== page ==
How to get a flat stomach in only three hours!

Trigger warning: weight loss and surgery. This post includes images of before and after weight reduction surgery.

Ok, so if you read my previous post, you already know I had liposuction. Forgive my title. It did give me a totally flat stomach in three hours, though. Spoiler alert.

In today’s post I want to give you the nitty-gritty of what the surgery was like, what the recovery was like, and what the results were.

I went through Cosmos Clinics, which have clinics in Sydney, the Gold Coast, Melbourne, Canberra, and Adelaide. I’ll start out by saying I was 100% satisfied with my experience and I would happily recommend them to anyone considering this sort of body-altering procedure.

The first appointment

On my first appointment, my doctor asked what I wanted. He was pleased that I was realistic – basically, I just wanted my old body back, which was perhaps two sizes smaller. I explained my reasons, which you can read about here. He explained that that was totally achievable, and talked me through how the procedure would work. We did discuss Cool Sculpting, which is a permanent fat-reduction technique, but I wanted more dramatic results than Cool Sculpting (ideal for smaller, stubborn pockets of fat) could realistically achieve.

It’s never a fun experience stripping down to your undies (or less) and standing in front of a mirror so a total stranger can scrutinise your wobbly bits, but my lovely surgeon made it as pleasant an experience as possible. He was funny, but the cracks weren’t about my insecurities, and he was always professional. What made me realise I wanted this man to operate on me was his enthusiasm for what he could do. He didn’t see my body as ugly or nasty; he saw it as an exciting renovation project. He was already mentally sketching out what he could do, and how he could sculpt something amazing out of what he saw. It was really infectious, and it filled me with confidence, because he had confidence in himself.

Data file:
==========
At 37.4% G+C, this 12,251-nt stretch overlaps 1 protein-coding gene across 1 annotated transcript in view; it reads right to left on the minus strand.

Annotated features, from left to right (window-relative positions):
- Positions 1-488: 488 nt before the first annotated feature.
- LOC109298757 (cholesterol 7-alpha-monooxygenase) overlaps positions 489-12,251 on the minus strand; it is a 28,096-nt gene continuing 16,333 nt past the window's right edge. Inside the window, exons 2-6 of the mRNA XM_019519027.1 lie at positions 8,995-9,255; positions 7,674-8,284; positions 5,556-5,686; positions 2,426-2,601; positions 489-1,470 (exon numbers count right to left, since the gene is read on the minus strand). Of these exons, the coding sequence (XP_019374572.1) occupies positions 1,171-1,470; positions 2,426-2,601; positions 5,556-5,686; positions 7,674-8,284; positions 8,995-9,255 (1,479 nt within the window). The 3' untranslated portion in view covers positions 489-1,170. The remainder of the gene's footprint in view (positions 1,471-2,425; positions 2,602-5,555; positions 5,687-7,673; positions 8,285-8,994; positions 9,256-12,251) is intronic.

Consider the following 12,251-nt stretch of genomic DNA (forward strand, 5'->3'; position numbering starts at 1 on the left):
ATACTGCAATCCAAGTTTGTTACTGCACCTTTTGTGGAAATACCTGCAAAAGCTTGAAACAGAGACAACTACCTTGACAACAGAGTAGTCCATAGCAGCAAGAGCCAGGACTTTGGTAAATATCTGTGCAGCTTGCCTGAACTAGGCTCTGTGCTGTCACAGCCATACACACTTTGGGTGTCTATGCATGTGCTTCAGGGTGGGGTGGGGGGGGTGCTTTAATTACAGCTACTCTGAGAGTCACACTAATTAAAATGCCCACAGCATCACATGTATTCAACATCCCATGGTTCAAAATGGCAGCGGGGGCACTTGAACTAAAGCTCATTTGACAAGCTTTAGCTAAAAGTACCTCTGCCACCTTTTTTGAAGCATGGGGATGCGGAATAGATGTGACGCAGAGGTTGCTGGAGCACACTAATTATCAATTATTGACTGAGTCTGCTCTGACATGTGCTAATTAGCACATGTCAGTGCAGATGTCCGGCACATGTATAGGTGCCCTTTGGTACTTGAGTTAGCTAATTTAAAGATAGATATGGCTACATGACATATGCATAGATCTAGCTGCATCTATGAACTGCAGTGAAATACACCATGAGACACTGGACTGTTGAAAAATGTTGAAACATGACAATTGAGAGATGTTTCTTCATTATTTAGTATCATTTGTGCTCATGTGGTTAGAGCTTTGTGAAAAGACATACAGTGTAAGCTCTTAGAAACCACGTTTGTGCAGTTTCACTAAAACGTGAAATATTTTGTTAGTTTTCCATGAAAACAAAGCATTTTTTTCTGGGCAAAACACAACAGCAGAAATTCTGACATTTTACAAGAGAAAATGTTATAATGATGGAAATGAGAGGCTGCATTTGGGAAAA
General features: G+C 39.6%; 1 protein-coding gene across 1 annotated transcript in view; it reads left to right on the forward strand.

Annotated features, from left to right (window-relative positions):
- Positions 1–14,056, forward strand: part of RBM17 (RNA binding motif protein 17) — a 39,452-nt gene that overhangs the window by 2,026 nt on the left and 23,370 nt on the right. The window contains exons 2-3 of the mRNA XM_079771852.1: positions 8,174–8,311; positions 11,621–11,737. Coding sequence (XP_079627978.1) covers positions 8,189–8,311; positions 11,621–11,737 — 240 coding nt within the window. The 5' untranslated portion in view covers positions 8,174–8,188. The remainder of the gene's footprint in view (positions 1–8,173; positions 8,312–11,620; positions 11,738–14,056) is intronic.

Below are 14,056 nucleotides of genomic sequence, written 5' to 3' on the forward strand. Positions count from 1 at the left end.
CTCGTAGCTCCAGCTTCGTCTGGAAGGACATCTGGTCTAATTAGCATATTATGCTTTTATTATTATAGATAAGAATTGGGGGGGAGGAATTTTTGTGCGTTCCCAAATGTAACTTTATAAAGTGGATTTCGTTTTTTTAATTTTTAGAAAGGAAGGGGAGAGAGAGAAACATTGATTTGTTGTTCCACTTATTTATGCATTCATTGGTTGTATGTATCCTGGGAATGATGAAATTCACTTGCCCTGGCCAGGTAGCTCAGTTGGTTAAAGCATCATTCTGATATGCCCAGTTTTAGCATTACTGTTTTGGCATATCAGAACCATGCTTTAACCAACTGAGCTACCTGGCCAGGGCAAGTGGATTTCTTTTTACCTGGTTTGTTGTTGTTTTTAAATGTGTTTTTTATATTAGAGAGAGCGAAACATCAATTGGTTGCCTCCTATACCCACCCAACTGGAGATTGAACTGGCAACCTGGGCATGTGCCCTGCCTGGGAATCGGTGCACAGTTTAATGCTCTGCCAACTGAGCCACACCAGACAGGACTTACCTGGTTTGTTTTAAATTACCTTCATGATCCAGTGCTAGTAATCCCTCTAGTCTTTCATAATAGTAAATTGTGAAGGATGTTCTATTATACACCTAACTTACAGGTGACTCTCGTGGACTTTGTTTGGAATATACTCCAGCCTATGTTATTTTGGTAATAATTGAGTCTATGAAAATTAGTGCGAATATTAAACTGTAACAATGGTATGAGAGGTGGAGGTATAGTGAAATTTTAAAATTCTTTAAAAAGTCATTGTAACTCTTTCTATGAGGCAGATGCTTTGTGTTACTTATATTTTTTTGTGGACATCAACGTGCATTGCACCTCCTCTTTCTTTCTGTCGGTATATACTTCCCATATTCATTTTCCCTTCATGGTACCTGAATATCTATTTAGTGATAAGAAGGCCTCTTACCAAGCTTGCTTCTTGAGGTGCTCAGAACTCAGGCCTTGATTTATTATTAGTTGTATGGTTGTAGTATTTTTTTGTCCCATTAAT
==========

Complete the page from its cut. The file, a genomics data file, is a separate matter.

We decided to concentrate on my thighs, my stomach and flanks, and the little ridge you get under your bra’s underwire. He talked me through every step of the surgery, what tools he’d use, the benefits, the risks, the time, recovery, and what I’d need to do to help myself afterwards.

Cost

The total cost for the surgery was about $12,500. That didn’t include the post-surgery compression suit ($300-ish) or lymphatic drainage massage (not necessary, but very helpful). It’s not cheap, and it’s not covered by insurance. If you want the same areas done as I did, that’s going to be a ballpark for you. Smaller surgeries will cost less. Larger ones will cost more.

Surgery

On the day of the surgery, I got to strip off again and have photos taken of my thighs and torso. That’s also not fun, but again, my surgeon was great about it. Then, I popped some pills (valium was one of them, and I think painkillers were another), and wait for them to take effect.

From then, I remember being lead through to the operating room, taking my gown off, and lying down on the table. That’s all I remember for the next two hours at least, because the drug combination makes you forget everything, even though you are completely conscious (technically speaking) for the entire procedure.

My memory starts to come in again towards the end of the procedure. I was on the table a little longer than predicted, because my belly fat was incredibly stubborn and took twice the time it should have done to remove. Unfortunately, along with the memory came a lot of unpleasant sensations – pain, mostly from the work being done on my ribs; embarrassment due to being exposed and naked on an operating table in front of three people (even though none of them were remotely bothered, of course); and cold. I get really cold during surgeries. Thankfully the lovely surgical nurse kept giving me something heated to have on my chest.